The circuitry of an inverter is designed to convert direct current (DC) into alternating current (AC) when the grid AC supply is not available. The source of DC is a bank of batteries that can supply a specified amount of power (Amp Hours) from DC to AC.
Power inverters are fitted with a rectifier circuit that can convert AC from the grid power to DC at the required voltage and current strength to charge the battery bank. The rectifier circuit uses the same cable connections to the battery used by the inverter circuit to charge the batteries.
Inverters play the role of both supplying AC from DC when the AC power supply is down and converting AC to DC to recharge the batteries when the AC power supply is available. The inverter thus comprises dedicated circuits for:
- DC to AC inversion
- AC to DC rectification
- Battery charging and current draw from common cables
- Managing battery state of charge during discharge and charging cycles
Incorporating the AC to DC rectification into the inverter assembly eliminates the need for a separate rectifier with its cables from the AC power supply and the battery bank.
Let’s look at how an inverter is designed to achieve both functions of supplying AC and DC under different conditions.
A UPS Is A Combination Of An Inverter And Rectifier
Uninterrupted Power Supplies (UPS) systems are commonly used to ensure that the AC power supply to critical electrical devices is never disturbed. A UPS Inverter consists of four main components, namely:
- An inverter circuit
- A rectifier circuit
- A battery bank
- A static bypass switch
The inverter circuit performs the device’s primary function to convert DC from the battery bank into a pure sine-wave AC.
The AC from the power grid often contains voltage spikes and instability that can harm the AC devices powered by it. With a UPS Inverter, the quality of the output AC is a pure sine-wave and free of any fluctuations.
The UPS Inverter can only function when the battery bank is sufficiently charged to provide DC to be converted to AC. The rectifier circuit is connected to the grid AC and converts this to DC of the correct voltage and current to charge the battery bank.
The size of the UPS Inverter will determine whether the rectifier and battery charger are two separate systems or whether they are combined into one. The rectifier circuit can cope with voltage fluctuations and thus protect the battery from damage.
The rectifier and battery can be seen as a protective buffer between the grid-supplied AC and the AC-powered devices in your home or office.
The rectifier is robust enough to absorb the voltage fluctuations from the power grid and convert this to DC of the optimal voltage to charge the battery bank.
The UPS Inverter circuit, in turn, converts the stable DC from the battery bank to a constant AC output with minimal Total Harmonic Distortion (THD) for the AC-powered appliances to use. The purified sine-wave AC allows the powered devices to operate optimally with minimal heat build-up and extended life cycles.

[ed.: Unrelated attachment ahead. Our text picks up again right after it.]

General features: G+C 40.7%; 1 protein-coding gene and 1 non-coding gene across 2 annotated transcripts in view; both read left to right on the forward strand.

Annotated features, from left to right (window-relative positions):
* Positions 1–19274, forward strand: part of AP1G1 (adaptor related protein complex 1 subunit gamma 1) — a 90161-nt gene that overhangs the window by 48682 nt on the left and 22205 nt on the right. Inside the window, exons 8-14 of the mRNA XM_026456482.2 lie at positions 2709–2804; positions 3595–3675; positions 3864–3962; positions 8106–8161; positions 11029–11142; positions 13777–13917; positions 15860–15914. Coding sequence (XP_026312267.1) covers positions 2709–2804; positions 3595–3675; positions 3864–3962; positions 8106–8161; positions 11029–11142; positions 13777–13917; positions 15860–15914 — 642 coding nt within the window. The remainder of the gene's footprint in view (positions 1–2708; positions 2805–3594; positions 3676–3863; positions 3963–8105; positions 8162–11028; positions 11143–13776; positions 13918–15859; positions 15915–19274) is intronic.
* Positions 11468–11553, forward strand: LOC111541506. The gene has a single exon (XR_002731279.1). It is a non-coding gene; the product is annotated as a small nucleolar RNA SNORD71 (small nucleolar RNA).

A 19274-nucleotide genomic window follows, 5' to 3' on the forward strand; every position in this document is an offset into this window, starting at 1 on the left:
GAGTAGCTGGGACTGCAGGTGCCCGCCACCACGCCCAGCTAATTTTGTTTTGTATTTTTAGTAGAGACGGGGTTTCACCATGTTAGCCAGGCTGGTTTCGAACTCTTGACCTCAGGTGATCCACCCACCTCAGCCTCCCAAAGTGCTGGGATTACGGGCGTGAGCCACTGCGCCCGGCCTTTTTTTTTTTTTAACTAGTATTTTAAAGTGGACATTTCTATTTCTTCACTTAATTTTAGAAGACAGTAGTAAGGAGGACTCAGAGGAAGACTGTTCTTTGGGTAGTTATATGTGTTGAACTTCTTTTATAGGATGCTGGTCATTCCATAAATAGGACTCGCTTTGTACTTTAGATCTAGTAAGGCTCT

The batteries in the UPS battery bank are modular units that can be added to provide DC power to the inverter for extended periods. The battery bank can be configured only to provide backup power when the power grid fails or provide a continuous supply of DC to the inverter to provide consistent AC with minimal THD.
The UPS Rectifier circuit converts grid AC to DC at the optimal charge voltage for the batteries to charge. The rectifier will absorb all the surges and fluctuations in the grid AC and generate a smooth output DC.
A Static Bypass Switch is built into the UPS Inverter to protect the system in the event of a fault. The static bypass switch can disconnect the UPS if there is an internal fault and connect the AC grid supply to bypass the rectifier, battery bank, and inverter.
It is not ideal for the static bypass switch to activate as it allows for unfiltered AC power to be fed directly to the AC-powered devices. Still, it will enable the devices to continue functioning when the UPS Inverter is disabled.
An Inverter Is Designed To Provide DC to AC and AC to DC
The primary function of an inverter is to convert direct current supplied from a battery bank of solar panel to alternating current of 120V and 60Hz required by the AC-powered appliances and devices in the US. (230V and 50Hz elsewhere).
Using the connections to the AC grid and the DC battery bank, the inverter has a secondary circuit dedicated to rectifying the AC grid power to recharge the battery bank with DC.
The inverter acts as a filter that cleans up the spikes and surges in the AC grid power supply as these can be harmful to electrical devices and cause them to burn out or significantly shorten their lifespan.
The rectifier circuit converts “dirty” AC to pure DC that can be adjusted to the optimal charge voltage required by the batteries in the battery bank. The rectifier will also monitor the battery state of charge and manage the charging process to prevent overcharging and damage to the batteries.
The inverter circuit draws DC from the optimally charged battery bank and inverts and purifies the output current to a pure sine-wave AC. The inverter comprises several Insulated Gate Bipolar Transistors (IGBTs) that switch the DC polarity at a frequency of 60 Hz creating pulse waves with different pulse widths.
The process is called Pulse Wave Modulation (PWM) and helps turn the stable DC into a pure sine-wave AC. The grid-supplied AC contains a lot of spikes and potential interruptions and typically has a THD of 5%, whereas the AC output from a pure sine-wave inverter is 3% or less.
The Inverter/Rectifier/Battery Bank/Static Bypass system is often referred to as an inverter even though it has a much broader function than converting DC to pure AC. In actual fact, it is a filter between unstable grid AC with a high degree of fluctuations and interruptions into a reliable supply of pure and stable AC.